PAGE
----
A psychologist has spent all their study focusing on psychology. A psychologist may provide counselling and psychotherapy but will also draw from scientific research to ensure that treatments are effective and matched to the client’s needs. Psychologists have expertise in aspects of psychological functioning, including cognitive, emotional, behavioural, spiritual, and intellectual dimensions. Psychologists assess, advise, and assist people to improve their life adjustment and functioning. The settings in which psychologists offer their services are diverse, including schools, health centres and hospitals, community and sports organisations, the workplace, police and defence services, research institutes, as well as private clinics. Psychologists have at a minimum completed 5 years study and completed an internship in order to be registered with the New Zealand Psychologists Board. They are required to hold annual practising certificates.
A psychiatrist has first studied to become a Doctor. They then gone on to specialised study and work with complex mental illness, completing five years of training through the Royal Australian and New Zealand College of Psychiatrists Fellowship programme. Because psychiatrists are medical practitioners, they can prescribe medications, which psychologists cannot. Psychiatrists also hold annual practising certificates.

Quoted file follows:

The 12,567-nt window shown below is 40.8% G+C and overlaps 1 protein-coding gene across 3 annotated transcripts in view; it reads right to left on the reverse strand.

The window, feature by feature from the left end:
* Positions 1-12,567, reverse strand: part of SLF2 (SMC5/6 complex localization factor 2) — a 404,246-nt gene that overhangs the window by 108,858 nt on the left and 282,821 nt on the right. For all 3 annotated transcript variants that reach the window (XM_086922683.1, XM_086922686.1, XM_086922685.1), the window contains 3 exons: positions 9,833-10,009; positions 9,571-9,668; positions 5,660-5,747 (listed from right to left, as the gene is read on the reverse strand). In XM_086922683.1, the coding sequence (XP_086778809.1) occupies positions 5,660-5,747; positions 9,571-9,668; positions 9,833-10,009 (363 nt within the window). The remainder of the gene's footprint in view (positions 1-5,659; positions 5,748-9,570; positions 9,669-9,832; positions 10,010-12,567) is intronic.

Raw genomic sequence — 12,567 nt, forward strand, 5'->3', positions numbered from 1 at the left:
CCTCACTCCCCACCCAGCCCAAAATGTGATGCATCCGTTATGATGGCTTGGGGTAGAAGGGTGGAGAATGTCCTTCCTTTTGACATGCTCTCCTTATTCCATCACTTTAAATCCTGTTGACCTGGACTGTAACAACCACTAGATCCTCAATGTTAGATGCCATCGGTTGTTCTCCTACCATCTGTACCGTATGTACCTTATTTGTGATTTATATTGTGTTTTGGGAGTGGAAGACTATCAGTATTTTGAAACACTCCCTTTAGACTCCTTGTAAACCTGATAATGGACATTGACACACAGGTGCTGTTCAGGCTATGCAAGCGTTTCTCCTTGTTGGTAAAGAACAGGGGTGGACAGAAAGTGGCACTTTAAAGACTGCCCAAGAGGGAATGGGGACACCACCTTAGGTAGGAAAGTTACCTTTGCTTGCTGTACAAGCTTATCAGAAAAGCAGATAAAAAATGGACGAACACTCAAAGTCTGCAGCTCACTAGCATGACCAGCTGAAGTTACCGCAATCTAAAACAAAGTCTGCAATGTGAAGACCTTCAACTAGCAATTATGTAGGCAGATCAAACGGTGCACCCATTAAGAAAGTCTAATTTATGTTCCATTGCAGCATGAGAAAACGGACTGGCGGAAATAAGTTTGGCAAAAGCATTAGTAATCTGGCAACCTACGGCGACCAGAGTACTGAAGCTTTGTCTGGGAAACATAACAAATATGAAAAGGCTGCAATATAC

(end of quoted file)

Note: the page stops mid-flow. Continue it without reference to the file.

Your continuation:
In New Zealand, psychotherapy commonly refers to psychological therapies that are based on psycho-dynamic theories of human behaviour and personality. These theories emphasise the importance of unconscious mental processes, early childhood experiences, and the role of emotions in shaping behaviour. Presently to legally practise in New Zealand a psychotherapist must: be registered and hold a current annual practising certificate.
Counselling, as a professional occupation, arose from more social settings. Broadly speaking, counselling focuses on treating unwanted or distressing emotional or behavioural symptoms. The aim of counselling is to ease emotional distress and help persons get back to a normal level of functioning. Most employers and professional bodies require their counselling employees to hold at least a Level 6 diploma in counselling or a degree in psychotherapy. From 2019, the New Zealand Association of Counsellors (NZAC) will require new members to have a bachelor’s degree.
Coaching is meant to help “healthy” clients. Instead of helping them solve problems, coaching focuses on helping persons utilise their abilities more effectively than they have previously and is often used in business settings with executives. Though many coaches may have undertaken professional training, no license or official registration is needed to practise coaching.
All psychologists and Psychotherapists are regulated under the Health Practitioners Competence Assurance Act 2003 (HPCAA). Its purpose is to protect the health and safety of members of the public by providing mechanisms to ensure the lifelong competence of health practitioners. These mechanisms have been legislated in order to protect the public by providing reassurance of a psychologist's competence and fitness to practise, and by providing a system of accountability. Psychiatrists are regulated in the same way but under the Medical Council of New Zealand. Counsellors and Coaches are not part of these regulatory bodies.